You may know that my day job for this past year has been pastor at First United Methodist Church in Bolivar, TN. At the end of June, I had First United Methodist Church in Whiteville, TN added to my work. It is not a true two-point circuit, but the church classifies it as Bolivar First – Whiteville First Extended Ministry. It is a fine distinction, to be sure, but accuracy is a goal of mine.
I bring this up because our Conference (Memphis) is in a bit of a clergy supply crisis. We retired nineteen (19!) pastors at this past Annual Conference session, with virtually all of the ministers being under regular appointment. We took in three elders, all of whom were already serving local churches. This is indicative of the situation as I was describing it. The ratio of retirees to incoming pastors is going the wrong way.
Some of the fallout from these circumstances is that people with less training are being asked to fill pulpits at a higher rate than ever. Don’t hear me disparaging Lay Pastors or Lay Servants. The simple observation is that ten years ago a rural county might have one pastoral charge to which someone in one of these categories was appointed. Now, there are counties where all of the pastors – perhaps with the exception of the church in the county seat – have one of these classifications.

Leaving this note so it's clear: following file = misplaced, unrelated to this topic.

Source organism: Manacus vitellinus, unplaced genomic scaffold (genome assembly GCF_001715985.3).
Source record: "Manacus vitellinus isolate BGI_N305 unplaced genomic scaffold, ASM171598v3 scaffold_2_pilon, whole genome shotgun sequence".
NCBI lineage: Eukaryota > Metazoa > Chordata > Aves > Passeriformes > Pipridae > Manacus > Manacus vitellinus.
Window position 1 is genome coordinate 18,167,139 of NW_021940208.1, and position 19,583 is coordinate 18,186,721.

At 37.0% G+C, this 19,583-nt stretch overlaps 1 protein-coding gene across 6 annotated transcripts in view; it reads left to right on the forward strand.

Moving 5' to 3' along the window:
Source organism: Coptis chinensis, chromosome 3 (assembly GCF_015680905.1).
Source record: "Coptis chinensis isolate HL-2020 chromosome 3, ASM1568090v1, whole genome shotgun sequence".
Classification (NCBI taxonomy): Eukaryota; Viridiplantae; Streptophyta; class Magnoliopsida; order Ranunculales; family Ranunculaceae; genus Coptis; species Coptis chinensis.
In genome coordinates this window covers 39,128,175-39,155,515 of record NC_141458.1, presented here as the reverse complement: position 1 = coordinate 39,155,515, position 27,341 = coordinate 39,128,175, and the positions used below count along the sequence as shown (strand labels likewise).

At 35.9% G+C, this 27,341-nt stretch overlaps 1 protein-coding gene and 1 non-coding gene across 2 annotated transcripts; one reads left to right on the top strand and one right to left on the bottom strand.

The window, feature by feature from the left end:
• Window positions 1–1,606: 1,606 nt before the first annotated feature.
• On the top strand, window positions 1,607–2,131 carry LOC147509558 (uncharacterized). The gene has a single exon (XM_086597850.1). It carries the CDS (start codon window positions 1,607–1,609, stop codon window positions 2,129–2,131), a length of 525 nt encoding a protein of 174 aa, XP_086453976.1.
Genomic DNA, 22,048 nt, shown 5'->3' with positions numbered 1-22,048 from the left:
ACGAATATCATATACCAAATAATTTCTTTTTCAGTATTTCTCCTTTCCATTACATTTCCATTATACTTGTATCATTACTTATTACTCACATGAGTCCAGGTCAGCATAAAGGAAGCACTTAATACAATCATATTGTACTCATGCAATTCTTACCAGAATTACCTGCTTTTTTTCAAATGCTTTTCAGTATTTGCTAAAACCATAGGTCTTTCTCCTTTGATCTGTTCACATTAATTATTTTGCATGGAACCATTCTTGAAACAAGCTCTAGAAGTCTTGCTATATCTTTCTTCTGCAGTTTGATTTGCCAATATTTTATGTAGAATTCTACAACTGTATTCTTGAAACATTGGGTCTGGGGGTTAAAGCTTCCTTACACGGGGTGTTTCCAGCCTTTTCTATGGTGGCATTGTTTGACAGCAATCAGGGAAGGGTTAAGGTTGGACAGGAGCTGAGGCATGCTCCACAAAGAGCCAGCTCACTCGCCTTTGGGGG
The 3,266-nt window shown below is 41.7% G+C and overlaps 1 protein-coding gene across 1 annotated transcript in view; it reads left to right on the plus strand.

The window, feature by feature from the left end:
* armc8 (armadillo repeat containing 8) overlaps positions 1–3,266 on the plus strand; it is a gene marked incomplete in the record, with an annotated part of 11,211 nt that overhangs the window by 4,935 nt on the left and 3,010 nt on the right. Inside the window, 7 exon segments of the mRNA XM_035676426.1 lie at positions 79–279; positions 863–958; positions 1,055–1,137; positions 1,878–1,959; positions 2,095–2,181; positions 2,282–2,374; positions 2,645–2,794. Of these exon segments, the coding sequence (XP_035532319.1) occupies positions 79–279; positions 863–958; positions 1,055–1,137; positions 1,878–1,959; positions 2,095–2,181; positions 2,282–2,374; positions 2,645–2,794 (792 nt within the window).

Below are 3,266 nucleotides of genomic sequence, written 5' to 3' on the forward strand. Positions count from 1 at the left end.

The other consideration that the current situation precipitates is that three-church circuits are becoming appointments with four congregations. Two-church parishes are adding a third component. And, as I said to the start, historically station churches are partnering with other worshiping fellowships in their area.
All of this is to say that, after forty-five years in Methodist pulpits, I am riding the circuit once again. And, I have friends and colleagues who look at me, shake their heads and say, “Tsk-tsk. Isn’t it a shame about Rick’s demotion?” I want to be quick to say that I didn’t start this post in order to bellyache about a diminishment of status. I don’t consider my situation a reduction in station at all. I consider it a fulfilling of my calling. I spent a lot of years in Methodist circuits (as to the meaning of a lot, we’ll just leave it at that). It is not any harder than being in a tall-steeple church and having two (or three!) worship services on Sunday morning.
Folks are folks. Churches are churches. The sheep need shepherding. I kind of leave it at that. As for status, I have a great friend in the ministry who now rests from his labors who used to say, “You hear your name read out at Conference and sometimes it sounds impressive. Then, the next day, it’s just church work.”